But what of the life of a woman after she's left the protection of her family? (and I know some women aren't protected at all - I'm talking about myself, really) Someone else mentioned the oft-heard question: "Is he bothering you?" And we had to devise ways to avoid being "bothered". Remember, this can include a whole range of behaviours - the sudden hand on the thigh, the tongue down the throat when even a peck felt offensive, the lascivious wolf-whistle from some bloke down a hole in the road. And in the 60s we were never told that it was fine to tell the man what we really felt - rather the reverse. It was regarded as perverse to object to any of it. You made some excuse and wriggled out of the situation, or you let it go on and ended up raped. I was never raped, but I know people who were. They didn't call it rape; they euphemised the whole situation.

Where on earth am I going with all this? I think I'm looking at the sense of entitlement that men have had since time immemorial, and which the women of my generation hadn't climbed sufficiently out of the pit of submission that women had always lived in. So when I hear the current stories about the way famous men have been exposed for the promiscuous predators they are (and it's only famous men - the ordinary tosser in the street just goes on his ghastly way, presumably) - when I hear these, it's like hearing of people waking from a centuries'-long sleep and talking about their nightmares. But they are the nightmares on whose fringes I lived in my youth, and they feel familiar.

Even the best of men - and I'm fortunate: I know many such men - can't know this past as people women my age do. Can't know the present hell that too many women still inhabit. But it's not going to improve unless women occupy the confident upper ground that men have walked since they emerged from the slime; until all women feel the equal of any man they meet and bring up their sons to know this truth; until every girl is imbued with the powerful sense of self that circles her with the armour of confidence; until the Harvey Weinsteins of this world are slapped down the moment they show their true colours.

And until we can be sure that such men will never, ever, become the president of the most powerful nation in the world.


There and back again⤴

from

Elias Pipon’s memorial to the Droits de L’Homme, CC BY Lorna M. Campbell

I’m just back from holiday and, against all the odds, our aged VW camper van made it all the way to Finistère and back without even a hiccup.  Sadly the same can’t be said for myself. I came down with a very nasty kidney infection while travelling and had to spend the first half of my holiday in hospital in France ?  Thank god for EU healthcare.  And thanks also to the medical staff aboard MV Armorique and at Centre Hospitalier de Pays de Morlaix.  Due to their exemplary care my holiday wasn’t a complete wash out and I made it to the beach before the week was out.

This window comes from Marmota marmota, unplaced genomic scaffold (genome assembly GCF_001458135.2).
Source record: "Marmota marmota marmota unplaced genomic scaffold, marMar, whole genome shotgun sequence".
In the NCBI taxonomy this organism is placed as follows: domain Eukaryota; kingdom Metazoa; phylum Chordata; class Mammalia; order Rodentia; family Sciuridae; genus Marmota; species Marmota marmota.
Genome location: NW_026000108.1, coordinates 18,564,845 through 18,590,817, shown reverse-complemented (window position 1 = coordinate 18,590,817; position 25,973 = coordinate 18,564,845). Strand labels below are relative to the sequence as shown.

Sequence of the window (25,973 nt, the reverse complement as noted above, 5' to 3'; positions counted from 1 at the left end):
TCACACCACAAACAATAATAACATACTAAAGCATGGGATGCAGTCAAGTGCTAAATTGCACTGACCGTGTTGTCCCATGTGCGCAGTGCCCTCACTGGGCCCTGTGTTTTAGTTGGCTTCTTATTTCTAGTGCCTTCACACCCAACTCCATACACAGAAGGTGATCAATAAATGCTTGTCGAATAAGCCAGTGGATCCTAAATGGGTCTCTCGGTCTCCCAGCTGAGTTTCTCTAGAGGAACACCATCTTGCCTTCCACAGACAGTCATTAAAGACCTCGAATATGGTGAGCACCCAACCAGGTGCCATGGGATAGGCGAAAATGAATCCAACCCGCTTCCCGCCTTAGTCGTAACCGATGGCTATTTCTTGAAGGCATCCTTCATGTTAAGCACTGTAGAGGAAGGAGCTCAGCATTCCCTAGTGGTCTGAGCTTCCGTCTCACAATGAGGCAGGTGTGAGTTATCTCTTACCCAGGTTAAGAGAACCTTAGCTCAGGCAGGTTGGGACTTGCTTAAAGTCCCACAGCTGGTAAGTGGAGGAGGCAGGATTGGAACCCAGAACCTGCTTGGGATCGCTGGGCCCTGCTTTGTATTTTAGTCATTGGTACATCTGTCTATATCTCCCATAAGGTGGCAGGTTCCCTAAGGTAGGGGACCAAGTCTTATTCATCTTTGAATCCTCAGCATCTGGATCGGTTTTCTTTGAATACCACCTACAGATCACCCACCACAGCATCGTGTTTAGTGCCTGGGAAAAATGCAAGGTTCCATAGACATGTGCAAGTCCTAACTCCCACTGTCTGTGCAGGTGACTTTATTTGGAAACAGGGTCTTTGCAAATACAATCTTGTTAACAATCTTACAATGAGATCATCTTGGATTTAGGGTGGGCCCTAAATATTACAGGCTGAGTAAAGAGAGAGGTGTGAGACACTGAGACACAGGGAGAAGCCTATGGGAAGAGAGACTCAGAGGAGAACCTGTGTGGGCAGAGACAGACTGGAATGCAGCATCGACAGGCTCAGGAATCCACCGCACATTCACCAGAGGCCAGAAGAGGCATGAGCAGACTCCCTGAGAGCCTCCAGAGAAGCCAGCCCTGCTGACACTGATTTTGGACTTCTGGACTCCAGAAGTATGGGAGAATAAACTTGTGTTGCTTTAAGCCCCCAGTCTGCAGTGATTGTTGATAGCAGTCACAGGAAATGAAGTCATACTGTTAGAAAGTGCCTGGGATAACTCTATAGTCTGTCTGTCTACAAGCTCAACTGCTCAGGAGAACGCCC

I also managed to visit Audierne Bay, the scene of the Droits de L’Homme engagement, the 19th century frigate action that was the starting point for our research into the 1797 crew of HMS Indefatigable and our subsequent book Hornblower’s Historical Shipmates: The young gentlemen of Pellew’s Indefatigable.  It was a beautiful day when we visited and the beach was crowded with families enjoying the sun and children playing in the sea.  It was hard to remember that so many men lost their lives in that exact spot after the Droits de L’Homme was wrecked on the shore following the engagement.  Elias Pipon, an English artillery lieutenant who was a prisoner aboard the ship at the time, wrote a harrowing account of the shipwreck and 40 years later returned to Audierne Bay to erect a monument to the event. The beach now takes it’s name from Pipon’s memorial: Plage du Menhir.

Anyway, I’m now back at my desk and facing the inevitable post holiday e-mail backlog (967) and I’m also starting a new role at the University of Edinburgh today, but that deserves a separate log post of it’s own!

Reader View – easier to see, read or hear.⤴

from @ Alan Stewart's AT Blog

Webpages can be very messy places to read from: broken or wandering text – often split at odd paces to accommodate a picture or advert, font sizes that are too small and shapes not really considerate to those with reading difficulties.